P.S. I greatly apologize for my inconsistency. I had a few rough and busy months but now I am less stressed and hope to start blogging again regularly. Thank you for your patience!

Yields 6 servings

Wild Mushroom Lasagne


  • 1 tablespoon olive oil
  • ½ pound wild mushrooms, torn or cut into smaller slices if large (I used oyster and shiitake mushrooms)
  • 1 teaspoon fresh thyme leaves
  • 8 ounces ricotta
  • 1 egg
  • 1 tablespoon water
  • Pinch of nutmeg
  • Salt, to taste
  • Ground black pepper, to taste
  • 2¼ cups marinara sauce (recipe below)
  • 7 to 8 ounces whole wheat lasagne noodles, prepared according to package
  • 4 ounces (about 1 cup) grated Parmesan cheese


  1. Heat the olive oil in a large skillet over high heat. Add the mushrooms. Let sear without moving for about 30 seconds, then toss and stir in the pan until they begin to sweat, about 2 to 3 minutes. Turn heat to medium and add the thyme. Season with salt and pepper and continue to cook over medium heat until the mushrooms are soft. Remove from heat.
  2. Preheat the oven to 350F (177C). Lightly grease a 13×9 baking dish and set aside.
  3. Blend the ricotta with the egg, water, nutmeg and salt and pepper to taste.
  4. Spread a small spoonful of marinara in a thin layer over the bottom of the baking dish. Top with a layer of lasagne noodles. Top the noodles with a thin layer of the ricotta mixture. Spoon on a few dollops then spread it wan a rubber spatula. Top the ricotta with half the mushrooms. Top with a layer of marinara sauce and a layer of Parmesan. Repeat the layers. End with a finally layer of lasagne noodles topped with marinara and Parmesan.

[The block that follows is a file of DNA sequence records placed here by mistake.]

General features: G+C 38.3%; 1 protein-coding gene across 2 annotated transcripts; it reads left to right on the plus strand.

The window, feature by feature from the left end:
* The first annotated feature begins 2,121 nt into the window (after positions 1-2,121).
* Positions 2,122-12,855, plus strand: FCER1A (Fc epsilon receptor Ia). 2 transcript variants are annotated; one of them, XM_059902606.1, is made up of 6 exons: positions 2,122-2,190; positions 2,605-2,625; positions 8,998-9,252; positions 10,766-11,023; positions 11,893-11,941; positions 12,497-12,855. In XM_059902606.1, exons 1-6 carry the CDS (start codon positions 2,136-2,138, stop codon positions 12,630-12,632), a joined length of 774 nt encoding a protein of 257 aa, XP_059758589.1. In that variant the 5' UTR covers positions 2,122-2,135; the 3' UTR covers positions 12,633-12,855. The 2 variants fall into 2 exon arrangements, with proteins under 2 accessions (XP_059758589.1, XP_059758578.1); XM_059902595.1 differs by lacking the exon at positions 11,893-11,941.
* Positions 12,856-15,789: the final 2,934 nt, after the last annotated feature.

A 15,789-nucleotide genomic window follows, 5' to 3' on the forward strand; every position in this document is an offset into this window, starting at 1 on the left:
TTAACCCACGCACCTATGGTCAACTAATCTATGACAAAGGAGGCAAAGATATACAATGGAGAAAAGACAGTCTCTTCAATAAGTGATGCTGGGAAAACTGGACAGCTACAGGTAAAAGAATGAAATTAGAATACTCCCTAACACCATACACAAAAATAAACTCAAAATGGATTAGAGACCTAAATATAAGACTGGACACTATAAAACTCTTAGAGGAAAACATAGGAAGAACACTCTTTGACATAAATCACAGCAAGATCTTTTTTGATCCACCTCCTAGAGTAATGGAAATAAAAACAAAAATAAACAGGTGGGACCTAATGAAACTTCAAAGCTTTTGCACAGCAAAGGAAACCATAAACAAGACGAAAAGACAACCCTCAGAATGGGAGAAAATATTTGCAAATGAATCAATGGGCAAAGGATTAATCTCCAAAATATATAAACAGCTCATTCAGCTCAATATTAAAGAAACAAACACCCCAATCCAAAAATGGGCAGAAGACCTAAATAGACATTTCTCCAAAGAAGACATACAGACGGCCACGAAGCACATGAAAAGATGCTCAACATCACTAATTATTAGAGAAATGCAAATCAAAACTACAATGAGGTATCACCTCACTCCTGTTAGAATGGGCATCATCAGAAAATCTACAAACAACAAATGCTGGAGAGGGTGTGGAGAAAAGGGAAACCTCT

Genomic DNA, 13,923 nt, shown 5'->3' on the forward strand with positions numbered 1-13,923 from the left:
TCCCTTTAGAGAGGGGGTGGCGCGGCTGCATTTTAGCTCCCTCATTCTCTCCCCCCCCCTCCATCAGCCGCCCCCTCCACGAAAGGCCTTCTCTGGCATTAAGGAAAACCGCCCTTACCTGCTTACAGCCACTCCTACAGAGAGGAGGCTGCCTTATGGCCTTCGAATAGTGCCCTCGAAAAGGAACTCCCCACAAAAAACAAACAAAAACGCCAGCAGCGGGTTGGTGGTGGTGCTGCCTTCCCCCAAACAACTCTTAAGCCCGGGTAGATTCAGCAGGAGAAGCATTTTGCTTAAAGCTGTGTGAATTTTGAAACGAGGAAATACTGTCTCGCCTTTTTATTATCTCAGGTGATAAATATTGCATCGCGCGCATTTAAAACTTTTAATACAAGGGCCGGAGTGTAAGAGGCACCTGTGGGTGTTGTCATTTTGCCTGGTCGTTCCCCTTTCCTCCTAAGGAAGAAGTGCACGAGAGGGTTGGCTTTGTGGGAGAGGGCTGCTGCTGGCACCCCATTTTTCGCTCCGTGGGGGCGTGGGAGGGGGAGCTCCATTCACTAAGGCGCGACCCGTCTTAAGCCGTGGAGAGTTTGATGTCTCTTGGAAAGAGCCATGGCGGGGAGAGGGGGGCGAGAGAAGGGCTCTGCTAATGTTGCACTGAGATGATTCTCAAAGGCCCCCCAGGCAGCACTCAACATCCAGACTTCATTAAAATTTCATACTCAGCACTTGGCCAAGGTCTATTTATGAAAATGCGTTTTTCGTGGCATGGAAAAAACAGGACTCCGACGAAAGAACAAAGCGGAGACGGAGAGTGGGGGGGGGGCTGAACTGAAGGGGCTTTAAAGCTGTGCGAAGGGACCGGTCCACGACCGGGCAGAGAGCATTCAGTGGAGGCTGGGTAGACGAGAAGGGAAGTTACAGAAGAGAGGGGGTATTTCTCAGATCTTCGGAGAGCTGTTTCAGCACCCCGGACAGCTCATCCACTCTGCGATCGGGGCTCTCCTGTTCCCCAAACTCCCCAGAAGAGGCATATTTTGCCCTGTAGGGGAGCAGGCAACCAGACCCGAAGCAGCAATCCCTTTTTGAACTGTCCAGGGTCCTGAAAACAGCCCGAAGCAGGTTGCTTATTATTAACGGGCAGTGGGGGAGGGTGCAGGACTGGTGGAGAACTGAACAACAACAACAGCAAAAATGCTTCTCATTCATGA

5. Cover the baking dish tightly with aluminium. Bake in the preheat oven for 40 minutes or until the noodles are tender and the mixture is bubbling. Remove from the oven and let sit for 5 to 10 minutes before serving.

Wild Mushroom Lasagne

Simple Marinara Sauce


  • 1 (28-ounce) can San Marzano tomatoes, chopped, with juice
  • 1 tablespoon olive oil
  • 1/8 teaspoon sugar
  • Salt, to taste


  1. Pulse the chopped tomatoes in a food processor fitted with a steel blade.
  2. Heat the oil over medium heat in a saucepan. Add the tomatoes and their juice, the sugar and salt. Stir and turn up the heat. When the tomatoes begin to bubble, lower the heat to medium and cook, stirring often, until thick and fragrant, about 15 to 20 minutes.

Wild Mushroom Lasagne, pedazo

Comments: So, funny story: This is actually supposed to be “Lasagne with Spinach and Wild Mushrooms.” The first step was to cook 1 pound of spinach in a pot until wilted and then chop it. I cooked the spinach and then did the rest of the recipe. I finished assembling my beautiful lasagne, raised my eyes and saw the spinach to my left all nicely chopped up. I couldn’t disassemble the lasagne and went ahead and cooked it without the spinach. It turned out to be a huge success. I served the spinach on the side, but the lasagne really did not need it. If you wish to add the spinach, stir it into the ricotta-egg mixture right before assembling the lasagne. My little adventure aside, when choosing the mushrooms I decided for oyster and shiitake mushrooms. Some other examples of wild mushrooms are porcini, cremini, maitake and morels.

Wild Mushroom Lasagne, pedazo II